The ‘story’ behind companies’ gender pay gap reporting


Mercer, a company that helps organisations meet the health, wealth and career needs of a changing workforce, has released a Gender Pay Gap Reporting Survey. They received responses from 165 companies (29% of which were from the FTSE250), to explore insights from HR and reward professionals as to their perceptions, reactions, concerns and plans surrounding the legislation.

And what we’re beginning to see is a reticence to publish gender pay gap statistics without an accompanying narrative. And who can blame them? These companies, who employ over 250 employees, are not just answerable to their employees, but possibly shareholders as well. And if they don’t publish a narrative, they’re subject to the kind of media battering that we’ve already witnessed with the BBC.

And that’s because there’s still ongoing confusion between what the gender pay gap is and equal pay means.

So, when we’re told that 73% of companies intend to publish their figures with a supporting document that explains the whys and the ‘what we’re going to do about it’, it seems wholly sensible. Some might be keen to label these narratives as ‘excuses’. But, if they’re legally obliged to put these facts and figures out in the public domain, it feels totally reasonable – and responsible – that they get a chance to explain them. And, if it’s not looking positive, to suggest remedial action.

In fact, 54% of the companies surveyed have said that they are looking into the root causes. Although many admitted that they’re focussing on pay levels rather than long-term issues such as women’s careers. That said, there are some who are looking ahead. 25% of organisations have analysed data on female promotions already, with a further 30% intending to do this; 25% have set goals for female representation with a further 19% intending to do this; 36% have already trained managers in unconscious bias with a further 20% intending to do this.

As Chris Charman, Principal and Reward expert at Mercer, says ‘“Those companies who focus solely on compliance will have a hard time closing the gap,” said Mr Charman. “From our own research we see that to make progress on closing the Gender Pay Gap requires fair pay programmes, equal pay monitoring and corrective action, a strong focus on female progression and gender parity, as well as attention to the broader diversity and inclusion programme.”

It's going to be a fascinating few months to come. Not least when you get organisations like the Equality and Human Rights Commission (EHRC) publishing their gender pay gap report. Now, with under 250 employees, they’re certainly not required to do so. But according to an article in Personnel Today, they feel it’s important and encourage “more companies to follow suit and publish their pay gaps using it as an opportunity to look at what is driving them.”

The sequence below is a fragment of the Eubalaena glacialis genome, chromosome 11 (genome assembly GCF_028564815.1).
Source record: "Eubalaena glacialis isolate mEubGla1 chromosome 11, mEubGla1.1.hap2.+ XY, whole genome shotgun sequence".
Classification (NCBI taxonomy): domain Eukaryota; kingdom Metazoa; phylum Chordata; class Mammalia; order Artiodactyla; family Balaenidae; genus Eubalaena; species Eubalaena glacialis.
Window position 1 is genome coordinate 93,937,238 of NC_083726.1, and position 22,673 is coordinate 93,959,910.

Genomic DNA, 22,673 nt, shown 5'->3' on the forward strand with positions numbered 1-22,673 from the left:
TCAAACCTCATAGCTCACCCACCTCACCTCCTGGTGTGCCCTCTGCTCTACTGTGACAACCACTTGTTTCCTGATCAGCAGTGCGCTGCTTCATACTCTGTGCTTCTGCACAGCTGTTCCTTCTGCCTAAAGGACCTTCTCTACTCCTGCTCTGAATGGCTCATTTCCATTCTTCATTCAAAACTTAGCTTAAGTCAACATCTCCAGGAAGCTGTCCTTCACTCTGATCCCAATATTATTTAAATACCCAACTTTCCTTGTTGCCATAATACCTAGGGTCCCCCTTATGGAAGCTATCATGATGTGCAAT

Interestingly, the EHRC are reporting a negative mean pay gap of 7.5% (i.e., on average women are getting paid more than men); that there are 93 women working there as opposed to 71 men; and that 71% of senior staff at the organisation are women.

Rebecca Hilsenrath, the EHRC chief executive, says that publishing pay gaps should “guide action in organisations,” and that she hopes that “employers will use the opportunity to tell the story behind the numbers. This in turn will grow understanding across business and wider society about how to improve pay and development for women and to really drive gender equality.”

And on that we agree. Companies should be given the chance to assess, review and put forward actions to address inequality. And whilst it’s not wholly clear whether Hilsenrath is saying the figures that they’ve published that are skewed in women’s favour is a good or bad thing, surely equality should cut both ways.

But this is all part of a far wider-reaching issue. Whether it’s nature or nurture, right or wrong, there are simply industries and sectors that attract more men, than women and also more women, than men. Add in the complexities that surround women having children and the impact that has on their career, and we’re opening a whole other can of worms. What’s important though is that we use these reports to instigate discussions. So that businesses can take reasonable action where genuine injustice exists. Everyone deserves equal pay, for an equal role, but beyond that common sense will hopefully prevail. 

Monday, 4 September 2017

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